His love for the sea and lust for adventure undiminished, Roger decided His Majesty’s Royal Navy was the place for him. After he left the fishing boats he’d spent most afternoons in the local theater watching newsreels of the Battle of Jutland, the campaign in Gallipoli, and other naval engagements from the War To End All Wars. He wouldn’t even stay for the picture show. Some of his school chums had signed up for the Navy and had gone to the farthest reaches of the Empire. Their letters home, combined with the newsreels, only served to stir his passion for excitement. On the day he decided to join, his mother told him he could never support a family in the Navy, which didn’t bother him since a family was the last thing on his mind. She was adamant that he should continue working the fishing boats until he could get a berth on a steamer and work his way up the ladder like Dad. But his father, a Captain of the Merchant Marine (Retired), recognized the longing in his son’s heart. It had been the same for him many years ago when he, too, first heard the ocean’s Siren call.

Able Seaman Roger Byrne had an immediate affinity for the navy. He loved the tradition, the uniforms, and even the discipline. It wasn’t long before his superiors started noticing him. A mere two years after joining, he was sent to officer’s training school where he continued to excel. Now, three years later, he was assigned to one of the navy’s few aircraft carriers. He was the officer responsible for maintaining the ship’s navigational systems, and his quick rise in the service made him confident that he was well on his way up the ladder. Just like mum had wanted. The thought made him smile as he took another drag off his fag.

As he stood ruminating on the flight deck, the clean smell of the sea and the sound of water crashing against the hull some thirty feet below, Roger became filled with a sense of pride. But he was also fearful. War had been declared two weeks earlier, and his was a dangerous profession. Though he knew and accepted this fact, the thought occurred to him that the Merchant Marine wouldn’t have been such a bad idea after all.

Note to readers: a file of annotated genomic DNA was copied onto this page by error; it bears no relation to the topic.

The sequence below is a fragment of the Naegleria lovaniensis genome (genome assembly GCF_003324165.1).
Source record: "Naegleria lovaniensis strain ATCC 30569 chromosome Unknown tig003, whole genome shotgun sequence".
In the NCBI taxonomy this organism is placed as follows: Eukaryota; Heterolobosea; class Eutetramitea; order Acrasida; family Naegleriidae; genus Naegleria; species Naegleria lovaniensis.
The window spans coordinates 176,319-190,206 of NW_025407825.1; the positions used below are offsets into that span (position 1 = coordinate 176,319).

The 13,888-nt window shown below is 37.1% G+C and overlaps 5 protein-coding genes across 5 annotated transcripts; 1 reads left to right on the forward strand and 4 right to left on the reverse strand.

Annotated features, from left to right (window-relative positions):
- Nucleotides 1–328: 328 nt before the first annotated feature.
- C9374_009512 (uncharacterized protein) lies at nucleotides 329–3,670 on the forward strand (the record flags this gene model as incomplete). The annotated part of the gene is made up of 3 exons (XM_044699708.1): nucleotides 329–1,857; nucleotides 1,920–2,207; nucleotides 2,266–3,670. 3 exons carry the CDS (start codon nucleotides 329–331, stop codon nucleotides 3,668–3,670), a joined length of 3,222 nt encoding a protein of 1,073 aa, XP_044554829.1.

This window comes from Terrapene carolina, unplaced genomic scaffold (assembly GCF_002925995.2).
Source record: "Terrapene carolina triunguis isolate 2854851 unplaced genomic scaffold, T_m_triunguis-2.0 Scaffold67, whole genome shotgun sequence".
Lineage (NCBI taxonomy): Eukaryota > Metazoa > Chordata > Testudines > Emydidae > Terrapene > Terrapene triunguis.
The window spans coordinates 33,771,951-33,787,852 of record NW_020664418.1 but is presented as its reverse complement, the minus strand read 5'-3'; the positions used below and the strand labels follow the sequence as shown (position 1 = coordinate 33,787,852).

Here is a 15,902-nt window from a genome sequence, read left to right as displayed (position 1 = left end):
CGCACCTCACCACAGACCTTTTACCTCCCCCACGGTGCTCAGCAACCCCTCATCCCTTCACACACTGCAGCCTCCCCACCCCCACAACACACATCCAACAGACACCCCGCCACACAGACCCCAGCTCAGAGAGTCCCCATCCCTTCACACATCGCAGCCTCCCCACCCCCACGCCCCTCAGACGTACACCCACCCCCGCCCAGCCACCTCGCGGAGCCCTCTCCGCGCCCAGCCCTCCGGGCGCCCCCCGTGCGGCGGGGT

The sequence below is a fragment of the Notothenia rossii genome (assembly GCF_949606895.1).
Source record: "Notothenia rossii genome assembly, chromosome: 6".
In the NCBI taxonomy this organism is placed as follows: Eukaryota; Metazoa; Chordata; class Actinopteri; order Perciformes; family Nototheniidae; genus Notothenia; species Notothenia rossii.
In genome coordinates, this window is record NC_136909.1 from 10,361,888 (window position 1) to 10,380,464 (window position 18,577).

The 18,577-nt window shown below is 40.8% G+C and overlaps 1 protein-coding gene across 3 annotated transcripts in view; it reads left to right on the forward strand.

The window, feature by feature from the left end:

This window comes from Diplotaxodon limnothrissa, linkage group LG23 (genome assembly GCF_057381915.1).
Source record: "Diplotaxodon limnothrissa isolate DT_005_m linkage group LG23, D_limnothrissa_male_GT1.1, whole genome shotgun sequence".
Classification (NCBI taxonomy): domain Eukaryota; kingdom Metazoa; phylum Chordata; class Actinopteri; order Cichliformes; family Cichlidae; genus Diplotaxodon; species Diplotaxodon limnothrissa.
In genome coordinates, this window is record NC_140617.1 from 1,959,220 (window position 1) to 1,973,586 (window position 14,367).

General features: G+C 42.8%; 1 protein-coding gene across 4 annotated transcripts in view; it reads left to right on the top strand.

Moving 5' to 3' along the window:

Just as he was beginning to enjoy the moment, he sensed someone come up beside him. He looked to his left and saw twenty-two year old Sub-Lieutenant Archibald Leathe. Young Archie was a Scotsman. He was new aboard Conqueror, and had been assigned to the navigational maintenance section a few days before she sailed. Standing just over five feet, with curly red hair and freckles, he weighed perhaps eight stone, soaking wet and with all his teeth. He was a nice young man, and Roger liked him.

“Good evening, Lieutenant. Spare us a fag, sir?” asked Archie.

Roger smiled and handed over a Player’s, and then offered a light when Archie looked up and shrugged. The smaller man cupped his hands around the flame and stooped to use his cap for a windbreak.

He straightened, inhaling, and said, “Nice view don’t you think, sir?”

“Quite,” answered Roger, only a little annoyed at having his moment of solitude disturbed.

“Some of the men and I were chatting about the war,” said Archie. “Some think it will be over in a few weeks. Others are more skeptical. What do you think, sir?”